Following the UN civil society hearing on ending HIV/AIDS in April, ministers, heads of governments, and civil society representatives gathered in June for a UN High Level Meeting on ending HIV/ AIDS. The following article was published in the July-August 2016 issue of NewsNotes.
On June 8, member states at the United Nations General Assembly High-Level Meeting on Ending AIDS adopted the “Political Declaration on Ending AIDS.” The document is a blueprint that will guide action to accelerate ending the HIV/AIDS epidemic by 2030.
“The decisions made here,” Michel Sidibe, executive director of UNAIDS said, “including the commitment to zero new HIV infections, zero AIDS related deaths and zero discrimination, will provide the springboard for the implementation of an innovative, evidence-informed and socially just agenda that will end the HIV/AIDS epidemic by 2030.”
To achieve these goals, however, specific timebound targets named in the declaration must be reached by 2020. While everyone present was in accord that eliminating HIV/AIDS from human life is a priority, reservations still remain around certain terminology. HIV has cultural, religious, and legal implications because of its sexual mode of transmission which touches on not only cultural mores but also legal statutes.
As we closely examine the concerns expressed in the declaration, we believe it necessary to engage the question about the value of human life in a world plagued by HIV/ AIDS. Affirming life means uniting and sharing resources to end the world’s worst global epidemic, that which Nelson Mandela once described as “worse than a war.” To end the suffering of those who have HIV/AIDS, we need to change attitudes that stigmatize and discriminate against those affected by the disease.
Loyce Maturu, a young woman from Zimbabwe who has lived with HIV/AIDS most of her life, spoke about her experience with those present in the General Assembly. Loyce’s story is like that of many orphans and young people who, after losing their parents, become victims to verbal as well as physical abuse and suffer from feelings of hopelessness and even suicidal tendencies.
Loyce’s experience in Zimbabwe is one example of the stigmatization, discrimination, violence, and abuse surrounding the HIV/AIDS epidemic that are enabled when a society reacts with fear and a legal system safeguards tradition, cultural norms, and religious beliefs above its duty to protect the integrity of human life. This is a worldwide phenomenon that those living with HIV/AIDS bear when others know their status. Unless affected people are fortunate enough to find a listening ear, as Loyce did, they may lose hope.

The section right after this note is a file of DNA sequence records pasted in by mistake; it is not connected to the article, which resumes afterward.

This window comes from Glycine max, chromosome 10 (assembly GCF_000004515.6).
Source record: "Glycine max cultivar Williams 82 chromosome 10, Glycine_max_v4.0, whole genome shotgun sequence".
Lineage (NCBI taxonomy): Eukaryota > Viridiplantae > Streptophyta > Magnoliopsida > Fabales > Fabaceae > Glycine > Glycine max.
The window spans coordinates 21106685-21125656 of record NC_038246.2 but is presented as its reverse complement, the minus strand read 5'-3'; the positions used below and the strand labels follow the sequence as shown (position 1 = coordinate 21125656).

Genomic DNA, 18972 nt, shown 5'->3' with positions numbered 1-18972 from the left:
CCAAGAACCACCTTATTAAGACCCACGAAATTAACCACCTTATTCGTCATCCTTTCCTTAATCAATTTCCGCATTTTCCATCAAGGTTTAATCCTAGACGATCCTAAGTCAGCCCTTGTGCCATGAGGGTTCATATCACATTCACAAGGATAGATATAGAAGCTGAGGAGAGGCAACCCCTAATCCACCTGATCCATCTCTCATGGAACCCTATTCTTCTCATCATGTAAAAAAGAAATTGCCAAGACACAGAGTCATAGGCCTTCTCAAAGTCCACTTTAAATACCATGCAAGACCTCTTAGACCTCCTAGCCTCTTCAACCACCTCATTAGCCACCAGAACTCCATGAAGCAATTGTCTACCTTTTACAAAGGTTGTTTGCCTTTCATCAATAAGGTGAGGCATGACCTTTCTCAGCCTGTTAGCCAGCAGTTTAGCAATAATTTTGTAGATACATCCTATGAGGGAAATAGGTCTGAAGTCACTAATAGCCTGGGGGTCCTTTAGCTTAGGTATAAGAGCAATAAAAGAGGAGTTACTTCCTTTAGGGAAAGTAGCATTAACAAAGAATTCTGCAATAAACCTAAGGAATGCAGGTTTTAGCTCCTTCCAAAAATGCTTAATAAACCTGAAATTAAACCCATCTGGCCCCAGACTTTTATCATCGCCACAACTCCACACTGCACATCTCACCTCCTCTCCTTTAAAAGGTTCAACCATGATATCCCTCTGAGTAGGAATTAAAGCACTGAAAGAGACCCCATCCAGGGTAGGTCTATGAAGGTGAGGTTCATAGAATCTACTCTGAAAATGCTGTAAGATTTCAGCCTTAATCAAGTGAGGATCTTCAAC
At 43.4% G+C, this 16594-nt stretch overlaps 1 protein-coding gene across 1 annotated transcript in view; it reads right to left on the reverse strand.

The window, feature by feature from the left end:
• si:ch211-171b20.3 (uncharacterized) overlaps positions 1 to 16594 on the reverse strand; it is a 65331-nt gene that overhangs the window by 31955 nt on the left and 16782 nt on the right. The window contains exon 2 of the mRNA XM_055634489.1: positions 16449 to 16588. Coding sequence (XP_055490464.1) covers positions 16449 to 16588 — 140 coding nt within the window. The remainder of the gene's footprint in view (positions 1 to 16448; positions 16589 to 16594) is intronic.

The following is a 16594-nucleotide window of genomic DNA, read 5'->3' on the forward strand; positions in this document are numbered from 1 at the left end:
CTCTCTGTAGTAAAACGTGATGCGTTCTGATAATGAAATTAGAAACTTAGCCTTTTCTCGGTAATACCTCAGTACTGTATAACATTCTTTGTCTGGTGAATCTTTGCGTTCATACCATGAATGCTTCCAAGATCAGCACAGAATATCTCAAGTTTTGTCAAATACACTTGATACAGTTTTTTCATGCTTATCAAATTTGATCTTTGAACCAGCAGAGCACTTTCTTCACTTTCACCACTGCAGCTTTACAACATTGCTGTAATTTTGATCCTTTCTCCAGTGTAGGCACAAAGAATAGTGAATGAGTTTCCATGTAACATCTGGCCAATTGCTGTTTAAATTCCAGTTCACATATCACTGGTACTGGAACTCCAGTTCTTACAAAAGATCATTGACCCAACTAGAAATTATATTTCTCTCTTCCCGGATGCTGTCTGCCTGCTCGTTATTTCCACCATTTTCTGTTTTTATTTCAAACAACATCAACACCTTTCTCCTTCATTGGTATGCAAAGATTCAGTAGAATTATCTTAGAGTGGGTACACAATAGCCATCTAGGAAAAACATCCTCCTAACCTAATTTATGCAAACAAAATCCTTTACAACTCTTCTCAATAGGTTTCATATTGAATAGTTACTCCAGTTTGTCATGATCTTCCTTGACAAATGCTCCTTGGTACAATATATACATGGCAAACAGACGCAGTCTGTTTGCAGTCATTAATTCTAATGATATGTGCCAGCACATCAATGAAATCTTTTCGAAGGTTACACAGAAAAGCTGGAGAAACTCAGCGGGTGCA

The declaration raises concerns about the increasing rates of infections in some regions, especially sub-Saharan Africa and the Caribbean. Infection rates are high in these regions, especially among women and girls of childbearing age. Middle and low income countries also have high incidences of HIV infections that could worsen if the epidemic continues.
HIV/AIDS is a social disease that requires a joint effort. People of faith have cared for those affected by HIV and continue to do so in the spirit of Christ who said, “I desire mercy not sacrifice” (Mt9:13). This attitude challenges those legal frameworks that maintain the status quo while neglecting to protect the integrity of the human person.
Small beginnings can result in large achievements in the same way that Maryknoll Sister Kathleen Barbee’s project has done for AIDS orphans in Zimbabwe. The Mavambo (Genesis) project has brought new life for children orphaned by AIDS, some of whom themselves live with HIV/AIDS and would not have had the chance to return to school if not for Sister Kathleen’s project. The project does not violate any cultural or religious norms and it offers the children hope for full lives.
Faith in action: Watch a video of an interview with Maryknoll Sister Kathleen Barbee about her ongoing work helping children with HIV/AIDS in Africa: https://youtu.be/R3-COyTCvo0
Photo: Maryknoll Sister Kathleen Barbee with children in Zimbabwe. Photo courtesy of the Maryknoll Sisters.